Pat also mentions yet another horse trough he can remember, which he says was in the grounds of the North Mon. Now doesn’t that make you wonder why? Did horses and carts visit there on a regular basis? If any of you know, do enlighten us, please.

And, as a postscript, Mr Kelly asks if any readers remember the ship, The City of Cork, forgetting to stop, and hitting the bridge near the City Hall?

“It might have been in 1984. However , you can spot where the bridge was struck, if you’re observant, as you cross it, walking towards Albert Quay, And that, of course brought on another story from this Corkonian expert who used to lead informative tours around his beloved city until recently.

“I am enjoying other people’s memories of old Cork, and in particular of Thompsons cakes, and the discussion on the famous chocolate slices.

“One of my jobs in confectionery was where the bakers would bake two large tins of pastry, perhaps two feet by 18 inches, and I had to wet two sheets of damp greaseproof paper, and cover both tins, ready for the baker to smother one sheet of pastry in chocolate filling later, when the pastry had settled. Then I had to upend the remaining pastry sheet, still in the baking tin, place it on the one, covered in chocolate filling , and then cover the top tin with a 56-pound weight. The next morning, the baker would remove the top baking tin, cover the pastry with Cadburys chocolate, and draw a sharp knife over it, forming three rows and then sideways cuts to make the cakes that we loved. The final touch was to pipe the little pink dots on top.”

And good news if your mouths are watering at Mr Kelly’s description! We have tracked down a source for those legendary treats – Hassett’s stall in Douglas Court shopping centre had a whole display of them the other day. So perhaps Hassett’s are the people who bought the goodwill and recipes for De Chocolate Slice when Thompson’s closed? Again, if you know, do tell us.

But rumblings are on the cake horizon. Jerry Holt writes to say: “I have followed the cake correspondence assiduously in recent weeks, and yes, Donkey’s Gudge is the correct terminology for what the uninformed call ‘Chester cake’. BUT, what about the best cake of them all : Tipsy Cake? Am I the only old duffer to remember this ambrosian delight?”

Jerry and his family had a close relationship with cake, especially stale cake, as he explains.

“After we moved out from Togher to the Elysian fields of Coole East , we kept a few geese. 

"Donal Cashman allowed us to release them onto his meadows for sustenance, for which we were very grateful. But sadly, as the year wore on we were forced to supplement their anserine diet. Happily I discovered that a bakery in Midleton gave away stale bread and cakes in the evening. My geese dined for months on stale bread, and my children and I enjoyed slightly out of date cakes.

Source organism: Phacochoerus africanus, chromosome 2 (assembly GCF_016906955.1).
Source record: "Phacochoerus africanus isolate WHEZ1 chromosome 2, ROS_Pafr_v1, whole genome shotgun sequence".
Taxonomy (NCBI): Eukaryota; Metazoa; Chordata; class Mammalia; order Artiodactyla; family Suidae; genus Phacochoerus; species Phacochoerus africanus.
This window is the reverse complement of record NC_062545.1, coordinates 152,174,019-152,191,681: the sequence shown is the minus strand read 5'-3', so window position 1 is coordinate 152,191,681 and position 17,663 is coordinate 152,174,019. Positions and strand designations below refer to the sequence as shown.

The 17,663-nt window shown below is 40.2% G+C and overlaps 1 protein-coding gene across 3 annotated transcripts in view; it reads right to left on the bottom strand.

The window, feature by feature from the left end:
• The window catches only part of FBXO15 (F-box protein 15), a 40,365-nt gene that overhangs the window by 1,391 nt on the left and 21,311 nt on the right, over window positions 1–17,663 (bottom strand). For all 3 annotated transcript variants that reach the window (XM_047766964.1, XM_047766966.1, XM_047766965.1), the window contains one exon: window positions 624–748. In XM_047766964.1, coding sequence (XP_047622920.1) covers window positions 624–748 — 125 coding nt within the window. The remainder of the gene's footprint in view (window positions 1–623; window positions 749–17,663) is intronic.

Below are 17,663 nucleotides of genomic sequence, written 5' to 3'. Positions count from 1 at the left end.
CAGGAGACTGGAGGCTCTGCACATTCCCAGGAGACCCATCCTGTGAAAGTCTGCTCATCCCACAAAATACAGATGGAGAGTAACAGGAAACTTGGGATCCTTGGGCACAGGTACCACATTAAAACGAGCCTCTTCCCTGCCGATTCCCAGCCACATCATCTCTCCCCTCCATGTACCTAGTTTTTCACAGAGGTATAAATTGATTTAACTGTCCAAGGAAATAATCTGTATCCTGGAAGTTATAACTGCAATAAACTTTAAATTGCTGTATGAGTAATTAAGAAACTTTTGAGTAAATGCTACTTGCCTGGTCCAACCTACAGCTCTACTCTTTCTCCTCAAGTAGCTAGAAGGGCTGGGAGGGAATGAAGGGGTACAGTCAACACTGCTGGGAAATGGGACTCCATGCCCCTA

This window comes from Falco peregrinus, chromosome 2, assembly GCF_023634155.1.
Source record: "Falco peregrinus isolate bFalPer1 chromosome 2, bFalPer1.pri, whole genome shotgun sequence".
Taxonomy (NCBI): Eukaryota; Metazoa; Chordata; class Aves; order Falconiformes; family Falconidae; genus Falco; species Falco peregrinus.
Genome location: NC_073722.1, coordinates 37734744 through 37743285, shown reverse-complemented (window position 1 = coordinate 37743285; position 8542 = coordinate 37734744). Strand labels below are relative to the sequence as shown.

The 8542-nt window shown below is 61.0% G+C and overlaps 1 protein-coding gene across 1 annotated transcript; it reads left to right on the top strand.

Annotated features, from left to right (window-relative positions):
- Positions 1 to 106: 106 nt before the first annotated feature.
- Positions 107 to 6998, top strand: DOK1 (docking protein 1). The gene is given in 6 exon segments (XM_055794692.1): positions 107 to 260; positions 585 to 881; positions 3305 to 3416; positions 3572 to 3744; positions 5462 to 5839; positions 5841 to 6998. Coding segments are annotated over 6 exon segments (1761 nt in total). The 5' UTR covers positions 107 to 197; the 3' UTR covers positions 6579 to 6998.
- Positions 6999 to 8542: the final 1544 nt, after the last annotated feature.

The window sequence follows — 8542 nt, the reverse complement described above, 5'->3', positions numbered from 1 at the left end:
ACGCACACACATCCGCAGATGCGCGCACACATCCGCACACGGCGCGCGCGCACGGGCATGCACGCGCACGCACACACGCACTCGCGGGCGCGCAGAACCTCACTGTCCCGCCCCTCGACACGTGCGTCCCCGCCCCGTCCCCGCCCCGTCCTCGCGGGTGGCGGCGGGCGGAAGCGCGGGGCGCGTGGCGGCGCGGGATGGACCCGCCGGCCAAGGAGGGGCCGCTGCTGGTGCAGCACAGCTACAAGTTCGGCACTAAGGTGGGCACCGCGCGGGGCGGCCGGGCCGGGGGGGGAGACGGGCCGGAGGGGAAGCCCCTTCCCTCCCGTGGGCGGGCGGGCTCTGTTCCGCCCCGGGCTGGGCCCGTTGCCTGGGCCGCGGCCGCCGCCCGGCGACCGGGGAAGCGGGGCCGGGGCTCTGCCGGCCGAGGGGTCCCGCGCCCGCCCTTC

“Mortgage payment on our lovely bungalow were at 19/20% interest rates at the time so things were a bit lean.”

Jerry also recalls that come Christmas-time, they were fortunate in having a kind neighbour, Dermot Whooley (now alas deceased), who would take away their fat geese in his trailer in exchange for the soft goosedown.

“A few days later we would receive several oven-ready birds to distribute to the family.”

Isn’t that a nice example of neighbourly exchanges? Much more satisfying than the anonymous buying and selling of today’s world.

But back to that cake. As far as this writer recalls, tipsy cake was a mixum-gatherum of different shades and colours, with a definite damp texture. The one they now sometimes sell as Russian Log or Russian Slice. Was that Jerry’s memory of it, we enquired? To tell the truth, we suspect that tipsy and gudge were both products of the very same leftovers that his geese enjoyed, but with the addition of something like watered down jam or fruit juice. What did Jerry think?

“You have it, Jo, yes Tipsy was the forerunner of the Russian log, but a far superior product, a naturally re-purposed delight, not a falsely manufactured imitation!”

Good on you, Jerry, well expressed. Let’s hear from anyone else who remembers Tipsy Cake.

And on that topic of mixum-gatherum or, as Jerry puts it, ‘naturally repurposed’, didn’t we all have meals in our childhood that our thrifty mothers concocted out of the leftovers of other dishes? Nothing could be wasted in those tougher times. Any remains of the Saturday or Sunday joint would be minced up (remember those heavy old metal mincers, clamped to the table?

They were the dickens to clean properly) and, with the addition of mashed potato, turned into something called ‘shepherd’s pie’. But to make good mashed potato was another problem – so often you got hard lumps in it, and many a mother was chided by ungrateful offspring for serving up lumpy mash!

Do you remember tipsy cake? Or meals made from leftovers? Let us know. Email jokerrigan1@gmail.com or leave a comment on our Facebook page: https://www.facebook.com/echolivecork.